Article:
The last couple weeks I’ve stepped away from talking about movies because I didn’t want to be pigeonholed as just a movie reviewer. I think I’ve had some decent success, people have said the Matchbox Twenty blog is my best so far (which really bums me out). But now it’s time to go back to basics and talk about what got me started: Disney movies. Lots of people have been requesting this one, well here you go. Today, in another rousing episode of “Dan Destroys the Things He Loves:” It’s the Aladdin blog! Don’t get me wrong, I loved this movie. It’s one of the first I ever saw in theaters. But that doesn’t mean it’s without flaw. There are countless examples of people acting out of character, logic errors, and holy crap there are some flaws with the main message. As always, I plan to ignore the obvious fan theories, like the one where Aladdin is happening in a post-apocalyptic wasteland. I actually think it’s far more likely that an all powerful Genie doesn’t entirely exist in one plane of time or existence, and that he has a line of sight into the pop culture of the future.
Also, I want to take a moment to point something out in response to a complaint I’ve received before. I’ll admit that I’m nitpicky, but it’s not arbitrary. My problem is when a movie, book, or television show creates a world with rules, and then doesn’t follow those rules just for the sake of advancing the plot. For example, in the movie Split there is an OCD character who makes the main girl take off her shirt every time it’s dirty. Then when her last shirt gets dirty, he decides not to have her take it off. We later find out that under the last shirt are her scars, and that would have ended the entire movie. The villain acted out of character simply because he needed to for the movie to advance. That’s the kind of thing I take issue with and comment about in my blog. That and Matchbox Twenty, who can just go ahead and die in a fire. Oh, and I’m planning to write more frequently about Tirumari Jothi and my lack of plan to watch One Piece. Because if I changed now it would be out of character, and I would have to write about that, thereby creating a paradox, and an anime isn’t worth that.
Jasmine acting out of character is a pretty short list. She’s a spoiled, naive girl, but she’s not stupid. Trusting Aladdin was not a smart move on her part, but it made sense in her character. The biggest moment where she acted out of character is when she returned from her night on the carpet with Aladdin. Up until now she was headstrong, not prone to flights of fancy or romance, and was more than willing to go to war with Jafar. So why, after the magic carpet ride where she learned Aladdin isn’t dead, did he sit at her mirror brushing her hair instead of marching directly to her father and telling him Jafar lied? Her failure to act in character caused the whole thing to spiral completely out of control. If she’d gone to her father right away, Jafar would have run (Jasmine was smart enough that I have faith she’d have figured out the snake staff hypnotism), and he never would have seen the lamp in Aladdin’s hat.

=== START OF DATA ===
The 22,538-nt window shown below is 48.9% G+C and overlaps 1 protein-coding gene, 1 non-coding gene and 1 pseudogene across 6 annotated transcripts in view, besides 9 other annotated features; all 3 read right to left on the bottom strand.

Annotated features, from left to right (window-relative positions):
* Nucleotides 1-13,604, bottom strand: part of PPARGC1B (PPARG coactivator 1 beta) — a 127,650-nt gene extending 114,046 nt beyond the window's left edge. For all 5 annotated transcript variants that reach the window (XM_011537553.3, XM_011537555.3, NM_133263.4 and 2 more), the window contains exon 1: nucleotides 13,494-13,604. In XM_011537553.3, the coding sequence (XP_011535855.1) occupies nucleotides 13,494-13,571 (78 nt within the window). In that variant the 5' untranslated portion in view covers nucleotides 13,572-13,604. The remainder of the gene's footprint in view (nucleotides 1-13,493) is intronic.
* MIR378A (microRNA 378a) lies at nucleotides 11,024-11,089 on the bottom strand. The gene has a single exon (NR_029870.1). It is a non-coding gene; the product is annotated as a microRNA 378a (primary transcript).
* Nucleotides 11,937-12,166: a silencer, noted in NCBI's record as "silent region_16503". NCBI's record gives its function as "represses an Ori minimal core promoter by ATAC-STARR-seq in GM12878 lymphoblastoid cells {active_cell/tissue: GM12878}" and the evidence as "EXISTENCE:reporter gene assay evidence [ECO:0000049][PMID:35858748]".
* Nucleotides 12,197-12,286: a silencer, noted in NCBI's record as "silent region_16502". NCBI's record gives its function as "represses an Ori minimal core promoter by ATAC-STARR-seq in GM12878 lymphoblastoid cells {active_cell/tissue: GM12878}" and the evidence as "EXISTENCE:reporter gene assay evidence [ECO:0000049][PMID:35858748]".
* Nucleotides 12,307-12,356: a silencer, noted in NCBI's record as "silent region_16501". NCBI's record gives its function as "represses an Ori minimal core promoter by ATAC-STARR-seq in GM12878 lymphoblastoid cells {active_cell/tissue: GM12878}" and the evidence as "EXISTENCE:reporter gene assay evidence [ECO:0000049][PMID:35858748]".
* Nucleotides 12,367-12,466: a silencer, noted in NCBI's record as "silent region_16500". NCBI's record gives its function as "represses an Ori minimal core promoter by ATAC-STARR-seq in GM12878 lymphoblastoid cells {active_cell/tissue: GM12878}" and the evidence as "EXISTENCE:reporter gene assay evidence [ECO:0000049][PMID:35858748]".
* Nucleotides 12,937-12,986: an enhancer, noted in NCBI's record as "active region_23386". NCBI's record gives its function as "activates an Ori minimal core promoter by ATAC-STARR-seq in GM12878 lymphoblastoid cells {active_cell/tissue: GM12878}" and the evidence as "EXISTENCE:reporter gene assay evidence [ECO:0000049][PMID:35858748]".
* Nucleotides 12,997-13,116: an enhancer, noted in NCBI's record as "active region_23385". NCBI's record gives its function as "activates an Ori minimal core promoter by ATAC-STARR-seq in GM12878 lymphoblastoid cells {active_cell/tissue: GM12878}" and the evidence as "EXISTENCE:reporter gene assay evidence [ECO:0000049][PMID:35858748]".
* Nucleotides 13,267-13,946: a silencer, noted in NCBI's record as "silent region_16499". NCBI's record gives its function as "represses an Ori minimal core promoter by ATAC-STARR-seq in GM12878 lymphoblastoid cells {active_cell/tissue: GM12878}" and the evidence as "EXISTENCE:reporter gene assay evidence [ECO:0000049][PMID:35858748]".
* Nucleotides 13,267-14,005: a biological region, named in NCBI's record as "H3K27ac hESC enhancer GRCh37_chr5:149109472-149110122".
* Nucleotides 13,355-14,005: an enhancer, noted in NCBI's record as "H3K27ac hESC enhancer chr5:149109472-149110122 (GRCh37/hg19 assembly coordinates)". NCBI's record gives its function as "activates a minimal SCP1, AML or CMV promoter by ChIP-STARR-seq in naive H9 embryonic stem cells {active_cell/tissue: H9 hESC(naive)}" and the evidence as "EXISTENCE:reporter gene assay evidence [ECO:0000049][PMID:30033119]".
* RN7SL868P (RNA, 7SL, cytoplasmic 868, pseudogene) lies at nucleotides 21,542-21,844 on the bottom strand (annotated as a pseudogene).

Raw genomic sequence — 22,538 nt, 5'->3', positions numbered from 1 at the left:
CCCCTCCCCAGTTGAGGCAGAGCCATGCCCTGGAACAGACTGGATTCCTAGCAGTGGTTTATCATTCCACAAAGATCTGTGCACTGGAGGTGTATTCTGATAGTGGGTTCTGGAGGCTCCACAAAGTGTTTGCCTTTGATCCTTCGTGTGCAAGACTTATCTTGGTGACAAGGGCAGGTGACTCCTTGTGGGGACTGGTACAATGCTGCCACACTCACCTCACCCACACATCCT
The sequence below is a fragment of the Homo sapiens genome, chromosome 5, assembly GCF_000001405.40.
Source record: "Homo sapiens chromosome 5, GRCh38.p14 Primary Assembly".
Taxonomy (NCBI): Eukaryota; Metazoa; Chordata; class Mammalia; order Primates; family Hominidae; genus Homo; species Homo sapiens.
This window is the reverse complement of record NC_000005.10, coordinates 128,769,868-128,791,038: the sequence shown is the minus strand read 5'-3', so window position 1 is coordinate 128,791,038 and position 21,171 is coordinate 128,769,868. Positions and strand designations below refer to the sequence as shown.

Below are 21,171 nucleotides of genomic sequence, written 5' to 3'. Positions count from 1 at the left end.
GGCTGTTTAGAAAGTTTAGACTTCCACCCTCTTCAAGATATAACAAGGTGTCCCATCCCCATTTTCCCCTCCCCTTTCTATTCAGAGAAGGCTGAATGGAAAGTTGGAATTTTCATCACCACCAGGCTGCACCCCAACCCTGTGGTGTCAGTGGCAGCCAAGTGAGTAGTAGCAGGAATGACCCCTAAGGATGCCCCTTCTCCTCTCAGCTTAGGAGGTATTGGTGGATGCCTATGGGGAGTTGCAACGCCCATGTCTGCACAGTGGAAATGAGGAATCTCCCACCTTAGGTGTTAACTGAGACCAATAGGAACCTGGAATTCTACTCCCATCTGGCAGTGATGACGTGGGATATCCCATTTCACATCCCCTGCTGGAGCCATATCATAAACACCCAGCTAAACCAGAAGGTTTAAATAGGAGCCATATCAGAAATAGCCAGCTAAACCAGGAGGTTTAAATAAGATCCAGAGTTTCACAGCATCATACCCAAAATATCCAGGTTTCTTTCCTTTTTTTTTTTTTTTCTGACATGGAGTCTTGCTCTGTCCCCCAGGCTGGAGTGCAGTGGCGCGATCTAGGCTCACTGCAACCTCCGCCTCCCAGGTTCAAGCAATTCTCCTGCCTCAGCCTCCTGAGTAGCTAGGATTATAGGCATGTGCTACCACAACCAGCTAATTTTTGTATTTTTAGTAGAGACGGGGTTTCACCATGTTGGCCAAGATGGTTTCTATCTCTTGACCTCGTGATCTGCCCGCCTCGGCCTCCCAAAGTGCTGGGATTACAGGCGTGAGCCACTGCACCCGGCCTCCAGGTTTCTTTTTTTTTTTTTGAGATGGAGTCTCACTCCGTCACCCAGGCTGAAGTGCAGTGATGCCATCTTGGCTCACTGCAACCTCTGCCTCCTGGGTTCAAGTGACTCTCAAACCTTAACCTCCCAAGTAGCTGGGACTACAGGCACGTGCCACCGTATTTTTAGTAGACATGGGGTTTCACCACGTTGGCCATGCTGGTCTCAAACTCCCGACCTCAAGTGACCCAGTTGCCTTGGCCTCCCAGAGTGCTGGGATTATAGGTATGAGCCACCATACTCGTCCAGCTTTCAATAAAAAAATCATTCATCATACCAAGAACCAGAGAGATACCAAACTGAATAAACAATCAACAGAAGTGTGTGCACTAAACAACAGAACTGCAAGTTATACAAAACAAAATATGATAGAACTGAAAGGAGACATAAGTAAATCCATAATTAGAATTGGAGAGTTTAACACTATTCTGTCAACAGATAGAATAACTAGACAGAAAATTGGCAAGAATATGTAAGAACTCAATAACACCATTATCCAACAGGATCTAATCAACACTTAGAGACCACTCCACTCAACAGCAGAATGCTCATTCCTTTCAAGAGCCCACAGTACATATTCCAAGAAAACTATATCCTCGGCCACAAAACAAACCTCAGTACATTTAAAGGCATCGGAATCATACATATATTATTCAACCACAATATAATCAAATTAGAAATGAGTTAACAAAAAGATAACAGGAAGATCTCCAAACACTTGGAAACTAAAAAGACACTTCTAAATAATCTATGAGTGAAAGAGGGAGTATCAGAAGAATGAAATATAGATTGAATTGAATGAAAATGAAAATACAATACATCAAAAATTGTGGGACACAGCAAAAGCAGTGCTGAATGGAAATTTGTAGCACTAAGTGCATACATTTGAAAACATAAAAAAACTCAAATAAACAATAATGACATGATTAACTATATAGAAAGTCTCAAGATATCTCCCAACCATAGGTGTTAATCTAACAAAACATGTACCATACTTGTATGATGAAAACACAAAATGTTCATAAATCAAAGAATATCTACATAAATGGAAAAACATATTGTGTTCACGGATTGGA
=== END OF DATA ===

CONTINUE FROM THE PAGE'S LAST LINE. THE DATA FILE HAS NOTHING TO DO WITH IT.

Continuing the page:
Aladdin has two major “out of character” moments. We spend the entire first act learning about this thief with a heart of gold, this “diamond in the rough.” He only steals to eat, because he’s gotta eat to live. He’ll tell you all about it when he’s got the time. But even then he gives his bread away to hungry kids. He gets in the way of a mounted prince with a whip, and he saves Princess Jasmine from getting her hand cut off. It could be argued that he did that because he thought she was so beautiful, but he didn’t have to intervene the way he did. Aladdin put himself in harm’s way when he got involved. Aladdin is a well known thief in town, and he selflessly stepped in on a bad situation to rescue a girl.
So why is he so selfish when it came to the genie, and so dishonest when it came to Jasmine? Nothing in Aladdin’s character would indicate he was such a liar. I get pretending not to be Aladdin out of embarrassment, but when Jasmine found out who he was there was no reason to lie, nor any indication he would see the need to lie just to save face. Aladdin was a proud thief, he was even happy to show where he lived to a pretty girl he’d just met. I totally understand being a little embarrassed when you find out she’s the princess, but she clearly didn’t have a problem with it so why did he double down on the lie?
And then there’s the genie. Aladdin is repeatedly selfless throughout the movie. He demonstrates fierce loyalty to his friends, and yet when it comes to keeping his promise to the genie, he waffles. And he waffles for an incredibly stupid reason, he thinks he’s not a true prince without the help of the genie. That’s stupid, and it actually plays into something that was equally stupid at the end of the movie. The Sultan verbally changes the law, abolishing the rule that the Princess must marry a prince, so she is now free to marry anyone she chooses. And of course she chooses Aladdin. The problem is, that was completely unnecessary. See, Aladdin didn’t wish to look like a prince, or for people to believe he was a prince. Aladdin wished to BE a prince, and there’s no reason that would not still be in effect. Wishes don’t end just because the genie has a new master, so Aladdin is definitely still a prince.
So there was no reason for Aladdin not to wish the genie free (and as talkative as Genie was, it’s weird that he didn’t tell him that). But even if Aladdin didn’t wish him free and they still had their fight, it is completely out of character for Aladdin to not take the lamp with him. I get that there was an argument, but there’s no way Aladdin leaves the source of his power under a pillow in an unlocked room. By the way, that makes it even more insane that Iago expected him to leave the lamp in his room when he called him away. 100% of the times Jafar has seen the lamp recently, it’s been in Aladdin’s hate. He took it on a date with him, for crying out loud.
One last out of character moment. Aladdin would totally have stolen those rubies from the old man in the dungeon. While they were on their journey to wherever the cave was, no way Aladdin didn’t pickpocket him. But the most out of character moment comes from Jafar.
One of the first characters we meet in the actual story is Jafar, when Ghazim, a “humble thief” delivers the second half of the scarab that opens up the Cave of Wonders. First off, if Jafar knew the basic location of the Cave, that it held the lamp, AND how to find both halves of the scarab, I refuse to believe he didn’t already know the “worthiness” clause of the deal. And that being said, Ghazim is clearly not worthy. There was never any chance of Ghazim successfully getting the lamp. On that note, it is completely out of character for someone as arrogant as Jafar to not consider himself the only person worthy. Jafar thinks he’s the only one who should be Sultan, that his worth and talents aren’t being properly utilized. Why would he ever consider someone else worthy over himself?